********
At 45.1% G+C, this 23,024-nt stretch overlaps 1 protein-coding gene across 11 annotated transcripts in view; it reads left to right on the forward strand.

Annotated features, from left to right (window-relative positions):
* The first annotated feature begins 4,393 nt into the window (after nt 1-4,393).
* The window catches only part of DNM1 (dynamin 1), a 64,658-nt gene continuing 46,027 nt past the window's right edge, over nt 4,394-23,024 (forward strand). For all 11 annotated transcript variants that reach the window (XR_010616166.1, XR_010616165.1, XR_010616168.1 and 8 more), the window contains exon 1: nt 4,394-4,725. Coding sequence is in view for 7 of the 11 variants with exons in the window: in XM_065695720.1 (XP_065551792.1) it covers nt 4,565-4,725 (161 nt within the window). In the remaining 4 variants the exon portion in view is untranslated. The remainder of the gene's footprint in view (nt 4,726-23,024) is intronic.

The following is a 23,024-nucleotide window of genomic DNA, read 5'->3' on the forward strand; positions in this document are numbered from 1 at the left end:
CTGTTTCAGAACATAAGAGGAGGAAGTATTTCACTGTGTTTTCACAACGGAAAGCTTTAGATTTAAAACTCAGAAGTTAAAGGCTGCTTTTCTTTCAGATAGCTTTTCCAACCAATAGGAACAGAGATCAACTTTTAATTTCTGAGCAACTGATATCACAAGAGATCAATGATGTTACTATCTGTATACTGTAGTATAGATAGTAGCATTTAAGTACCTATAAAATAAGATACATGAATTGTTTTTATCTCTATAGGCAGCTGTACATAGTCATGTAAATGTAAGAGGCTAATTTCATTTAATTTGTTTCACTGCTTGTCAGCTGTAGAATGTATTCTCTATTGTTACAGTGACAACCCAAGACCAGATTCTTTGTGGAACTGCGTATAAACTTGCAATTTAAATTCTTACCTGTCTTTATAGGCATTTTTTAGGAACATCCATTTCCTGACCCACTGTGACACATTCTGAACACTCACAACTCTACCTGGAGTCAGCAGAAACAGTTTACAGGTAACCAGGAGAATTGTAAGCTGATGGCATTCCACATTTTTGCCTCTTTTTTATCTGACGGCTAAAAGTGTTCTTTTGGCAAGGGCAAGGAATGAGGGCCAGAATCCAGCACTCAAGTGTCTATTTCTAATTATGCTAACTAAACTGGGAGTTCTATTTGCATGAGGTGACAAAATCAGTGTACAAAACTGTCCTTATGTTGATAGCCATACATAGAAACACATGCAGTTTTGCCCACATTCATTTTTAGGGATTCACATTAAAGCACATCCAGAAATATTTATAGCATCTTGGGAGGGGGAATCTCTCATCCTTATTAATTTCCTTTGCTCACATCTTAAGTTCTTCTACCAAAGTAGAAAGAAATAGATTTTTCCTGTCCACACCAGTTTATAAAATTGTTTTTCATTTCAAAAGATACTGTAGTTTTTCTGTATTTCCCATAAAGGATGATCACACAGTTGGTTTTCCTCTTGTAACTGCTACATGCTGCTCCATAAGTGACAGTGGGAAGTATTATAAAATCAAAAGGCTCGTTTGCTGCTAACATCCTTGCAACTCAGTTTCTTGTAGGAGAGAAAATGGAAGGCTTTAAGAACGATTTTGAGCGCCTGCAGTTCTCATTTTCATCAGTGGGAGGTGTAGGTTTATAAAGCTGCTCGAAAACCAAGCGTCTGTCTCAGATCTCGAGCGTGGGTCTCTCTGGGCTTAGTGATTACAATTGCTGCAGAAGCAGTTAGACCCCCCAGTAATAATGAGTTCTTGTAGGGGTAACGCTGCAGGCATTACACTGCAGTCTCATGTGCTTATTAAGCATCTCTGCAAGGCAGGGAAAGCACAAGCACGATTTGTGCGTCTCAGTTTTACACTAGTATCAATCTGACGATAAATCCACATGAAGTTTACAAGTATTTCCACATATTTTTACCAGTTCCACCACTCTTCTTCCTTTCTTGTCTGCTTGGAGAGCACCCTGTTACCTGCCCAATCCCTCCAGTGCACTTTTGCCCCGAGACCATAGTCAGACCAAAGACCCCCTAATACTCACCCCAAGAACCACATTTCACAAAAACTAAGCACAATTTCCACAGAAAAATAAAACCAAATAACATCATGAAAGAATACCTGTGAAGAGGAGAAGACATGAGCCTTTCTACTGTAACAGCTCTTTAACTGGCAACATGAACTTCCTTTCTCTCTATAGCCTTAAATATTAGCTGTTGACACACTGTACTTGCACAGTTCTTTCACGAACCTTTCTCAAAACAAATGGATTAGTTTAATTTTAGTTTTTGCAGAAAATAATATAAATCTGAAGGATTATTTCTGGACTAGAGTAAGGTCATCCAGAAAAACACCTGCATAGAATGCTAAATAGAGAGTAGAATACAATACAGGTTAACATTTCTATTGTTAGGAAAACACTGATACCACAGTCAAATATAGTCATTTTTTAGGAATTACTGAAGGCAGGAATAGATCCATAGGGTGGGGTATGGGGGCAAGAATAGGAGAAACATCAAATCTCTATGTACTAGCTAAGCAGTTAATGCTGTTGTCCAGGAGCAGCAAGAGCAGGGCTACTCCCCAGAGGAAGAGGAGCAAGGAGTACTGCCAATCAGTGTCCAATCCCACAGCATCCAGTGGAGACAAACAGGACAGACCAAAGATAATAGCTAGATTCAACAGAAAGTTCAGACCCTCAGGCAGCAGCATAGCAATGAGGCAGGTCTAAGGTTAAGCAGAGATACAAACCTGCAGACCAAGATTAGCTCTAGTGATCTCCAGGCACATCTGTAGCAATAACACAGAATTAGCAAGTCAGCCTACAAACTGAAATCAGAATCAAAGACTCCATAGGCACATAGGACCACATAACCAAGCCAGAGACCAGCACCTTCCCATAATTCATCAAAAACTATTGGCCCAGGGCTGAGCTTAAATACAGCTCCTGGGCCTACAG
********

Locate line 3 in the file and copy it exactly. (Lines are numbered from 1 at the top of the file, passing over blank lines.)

* The first annotated feature begins 4,393 nt into the window (after nt 1-4,393).